The TD Victoria Jazzfest kicks off this week and while some purists may complain about the number of non-jazz acts in the lineup, it’s important to remember those pop/rock acts are the cash cows that help fund the jazz ones. Even fabled jazz impresario George Wein’s 1969 Newport festival included Led Zeppelin and Jethro Tull alongside Miles Davis, Dave Brubeck and Art Blakey.
So for both the jazz fans and the merely jazz-curious, let’s take a look at what’s on offer over the next 10 days.
● The festival kicks off with vocalist Madeleine Peyroux. She’s been here several times before and has a dedicated following for her Billie Holiday songs from the Contemporary Songbook.
● The big jazz name this year is Wynton Marsalis and the Lincoln Center Jazz Orchestra, a group dedicated to the leader’s concept of jazz as American Classical. Expect jazz standards and a new long-form work by Marsalis played with precision, virtuosity and just a few surprises.
● While not strictly a jazz performer, Spanish guitarist Paco de Lucia has worked with lots of jazz musicians and his version of flamenco is infused with improvisation. His upcoming Montreal appearance is sold out, but tickets aren’t moving very quickly here. His seven-piece ensemble is said to be dynamite — this just might be the show people kick themselves for having missed.
● Three rather different approaches to jazz piano will be on display at the Alix Goolden hall next week. Robert Glasper is a fine straight-ahead pianist with a penchant for more contemporary directions, often spiking his tunes with hip-hop rhythms. Misha Piatigorsky, familiar to many locals from his teaching stints at the Victoria Conservatory, is bringing a new, more edgy group he calls Sketchy Black Dog featuring drums, bass and a string quartet playing a repertoire of Bowie, Zeppelin and Hendrix tunes. And Cuban pianist Hilario Duran returns, this time with his 13-piece Latin Jazz Band featuring flautist/soprano saxist Jane Bunnett. Should be mucho caliente.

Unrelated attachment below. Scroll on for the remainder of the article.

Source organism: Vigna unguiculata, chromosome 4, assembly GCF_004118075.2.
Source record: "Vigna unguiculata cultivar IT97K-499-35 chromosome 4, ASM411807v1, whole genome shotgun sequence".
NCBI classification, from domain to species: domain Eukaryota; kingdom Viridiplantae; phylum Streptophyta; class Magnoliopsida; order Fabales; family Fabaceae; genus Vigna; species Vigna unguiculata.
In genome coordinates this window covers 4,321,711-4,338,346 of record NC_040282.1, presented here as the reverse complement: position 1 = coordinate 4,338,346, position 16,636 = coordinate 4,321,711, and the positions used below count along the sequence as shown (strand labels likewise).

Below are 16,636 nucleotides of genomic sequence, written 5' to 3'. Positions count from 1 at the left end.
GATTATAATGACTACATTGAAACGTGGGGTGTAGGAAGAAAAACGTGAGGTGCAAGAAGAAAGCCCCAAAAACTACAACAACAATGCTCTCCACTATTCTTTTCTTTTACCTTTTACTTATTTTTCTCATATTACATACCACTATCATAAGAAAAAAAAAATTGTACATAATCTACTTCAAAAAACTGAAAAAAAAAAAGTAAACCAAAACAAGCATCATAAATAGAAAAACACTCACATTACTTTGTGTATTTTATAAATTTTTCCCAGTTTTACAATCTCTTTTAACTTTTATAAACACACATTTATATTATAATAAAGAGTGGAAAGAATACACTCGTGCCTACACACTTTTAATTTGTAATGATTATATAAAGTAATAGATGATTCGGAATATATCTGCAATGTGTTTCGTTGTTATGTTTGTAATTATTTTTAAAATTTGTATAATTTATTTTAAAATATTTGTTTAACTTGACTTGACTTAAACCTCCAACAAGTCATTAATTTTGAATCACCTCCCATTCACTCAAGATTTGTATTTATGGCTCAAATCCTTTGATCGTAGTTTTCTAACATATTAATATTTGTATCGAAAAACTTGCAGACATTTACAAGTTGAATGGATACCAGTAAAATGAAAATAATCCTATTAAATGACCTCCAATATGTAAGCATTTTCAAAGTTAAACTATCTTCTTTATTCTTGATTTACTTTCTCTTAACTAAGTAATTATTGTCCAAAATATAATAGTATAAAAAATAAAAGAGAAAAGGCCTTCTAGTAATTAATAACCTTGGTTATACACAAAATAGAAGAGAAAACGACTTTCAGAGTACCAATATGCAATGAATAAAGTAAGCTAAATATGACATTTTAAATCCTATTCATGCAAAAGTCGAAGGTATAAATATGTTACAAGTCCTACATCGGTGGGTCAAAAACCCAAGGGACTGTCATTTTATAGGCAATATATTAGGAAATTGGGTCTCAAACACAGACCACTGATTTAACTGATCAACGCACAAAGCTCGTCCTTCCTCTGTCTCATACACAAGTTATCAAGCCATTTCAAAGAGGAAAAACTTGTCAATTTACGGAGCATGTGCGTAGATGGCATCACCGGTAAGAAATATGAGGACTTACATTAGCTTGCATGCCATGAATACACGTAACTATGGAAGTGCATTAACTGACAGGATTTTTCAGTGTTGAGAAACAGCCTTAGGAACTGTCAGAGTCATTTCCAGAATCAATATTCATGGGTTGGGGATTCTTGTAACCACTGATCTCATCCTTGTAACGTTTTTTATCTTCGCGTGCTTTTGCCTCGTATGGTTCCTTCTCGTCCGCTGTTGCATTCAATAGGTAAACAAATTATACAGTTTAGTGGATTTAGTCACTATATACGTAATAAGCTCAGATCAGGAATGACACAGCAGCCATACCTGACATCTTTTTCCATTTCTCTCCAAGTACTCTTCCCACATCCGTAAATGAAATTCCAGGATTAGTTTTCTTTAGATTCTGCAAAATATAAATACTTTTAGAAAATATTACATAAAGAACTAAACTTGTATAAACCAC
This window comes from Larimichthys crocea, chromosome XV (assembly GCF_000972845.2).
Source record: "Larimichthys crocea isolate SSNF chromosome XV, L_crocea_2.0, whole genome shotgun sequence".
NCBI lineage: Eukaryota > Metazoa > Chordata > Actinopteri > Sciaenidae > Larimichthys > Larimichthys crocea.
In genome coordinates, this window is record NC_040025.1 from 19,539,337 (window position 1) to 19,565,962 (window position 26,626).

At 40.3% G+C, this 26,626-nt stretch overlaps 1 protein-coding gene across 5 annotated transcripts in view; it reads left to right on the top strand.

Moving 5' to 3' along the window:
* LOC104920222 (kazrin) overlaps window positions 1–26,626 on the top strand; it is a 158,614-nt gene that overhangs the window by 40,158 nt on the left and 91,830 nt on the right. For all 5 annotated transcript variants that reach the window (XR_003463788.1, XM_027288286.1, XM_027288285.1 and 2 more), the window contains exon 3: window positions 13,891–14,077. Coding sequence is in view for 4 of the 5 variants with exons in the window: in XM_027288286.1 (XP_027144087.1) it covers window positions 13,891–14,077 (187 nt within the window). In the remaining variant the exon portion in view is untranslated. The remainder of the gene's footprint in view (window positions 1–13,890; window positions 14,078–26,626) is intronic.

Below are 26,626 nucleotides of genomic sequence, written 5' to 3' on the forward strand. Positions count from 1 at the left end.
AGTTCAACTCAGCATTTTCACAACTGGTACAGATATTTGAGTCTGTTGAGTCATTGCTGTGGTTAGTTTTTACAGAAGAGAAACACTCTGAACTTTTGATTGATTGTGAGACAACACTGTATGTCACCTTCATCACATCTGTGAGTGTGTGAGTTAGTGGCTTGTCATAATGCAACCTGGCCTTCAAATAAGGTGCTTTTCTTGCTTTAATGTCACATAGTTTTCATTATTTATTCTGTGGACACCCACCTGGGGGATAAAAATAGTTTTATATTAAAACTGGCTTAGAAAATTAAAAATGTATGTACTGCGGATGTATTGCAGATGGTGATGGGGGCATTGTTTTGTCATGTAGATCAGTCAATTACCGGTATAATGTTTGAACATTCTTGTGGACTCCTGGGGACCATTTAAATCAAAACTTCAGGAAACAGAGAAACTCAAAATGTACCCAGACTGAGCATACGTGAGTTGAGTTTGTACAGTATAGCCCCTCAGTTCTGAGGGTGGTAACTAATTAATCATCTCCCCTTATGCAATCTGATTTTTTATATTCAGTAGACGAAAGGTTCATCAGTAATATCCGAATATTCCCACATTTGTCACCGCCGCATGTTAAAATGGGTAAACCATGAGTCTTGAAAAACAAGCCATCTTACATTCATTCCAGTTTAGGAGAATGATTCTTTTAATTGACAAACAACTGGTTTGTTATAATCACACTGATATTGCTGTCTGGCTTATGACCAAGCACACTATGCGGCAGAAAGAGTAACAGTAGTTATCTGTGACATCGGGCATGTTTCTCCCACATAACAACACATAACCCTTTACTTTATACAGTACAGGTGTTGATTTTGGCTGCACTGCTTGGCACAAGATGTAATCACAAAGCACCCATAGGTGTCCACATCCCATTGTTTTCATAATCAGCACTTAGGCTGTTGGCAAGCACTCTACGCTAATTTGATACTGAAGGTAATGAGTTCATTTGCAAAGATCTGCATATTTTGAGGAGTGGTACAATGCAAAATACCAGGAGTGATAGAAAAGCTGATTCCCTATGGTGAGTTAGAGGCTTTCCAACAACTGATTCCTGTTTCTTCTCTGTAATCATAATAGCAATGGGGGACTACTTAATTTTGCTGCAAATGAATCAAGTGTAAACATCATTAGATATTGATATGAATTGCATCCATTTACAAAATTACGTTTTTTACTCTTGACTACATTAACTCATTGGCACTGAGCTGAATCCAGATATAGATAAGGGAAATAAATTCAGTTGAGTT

● Want some good old-fashioned Blue Note style hard bop? Look no further than bassist Christian McBride. Much in demand as a sideman — his website lists 275 recordings in a supporting role — McBride and his new band, the most aptly named Inside Straight, harken back to the glory days before The Beatles changed the face of popular music and jazz was still the epitome of all that was hip and cool.
The Alix Goolden is a pretty intimate space, but for the real jazz experience (well, minus the cigarette smoke), Hermann’s Jazz Club is the place to be. There, you’ll see everything from Django-style gypsy jazz to classic jazz vocals, jazz-funk to afro-cuban rhythms, classically influenced compositions to free jazz.
● Pianist Marianne Trudel is a familiar face in town — she gets out here from Montreal several times a year, but usually she’s playing solo or with at most a trio. This Friday she gets to present her new septet, including Victoria’s own Anne Schaefer on vocals, which lets her add a lot more colours to her intricate jazz/classical compositions.
● Canadian/Danish quartet Koptor takes an outside/inside approach that’s highly adventuresome and satisfying. They could well find themselves pushed just a little harder this Saturday night if Wynton Marsalis and some of his sidemen show up after their gig at the Royal to sit in, something the trumpeter has done pretty well every time he’s played here.
● Toronto-based vocalist Alex Pangman has a real affinity for the songs of the early jazz and swing eras — you can almost hear the scratches on those old 78s when she sings. Her band includes sizzling violinist/saxman Drew Jurecka, most recently seen here driving Jill Barber’s more ’60s-styled act.
● Québecois pianist Francois Bourassa has a real thing for the music of rebellious bassist Charles Mingus, one of the finest composers of the bop era. His own compositions wear the Mingus imprimatur quite openly — tight playing, tricky changes and great melodies.
● Other great choices at Hermann’s: Scandinavian quartet Atomic walk the line between typical European austerity and fiery American bravura; drummer Mark McLean brings da funk and the afro-cuban beats, and local favourites, the Marc Atkinson Trio, keep the spirit of Django Reinhardt alive and picking.
Pick up a Jazzfest program, see the ad on Page 24, or check out the web site at jazzvictoria.ca for times and venues. M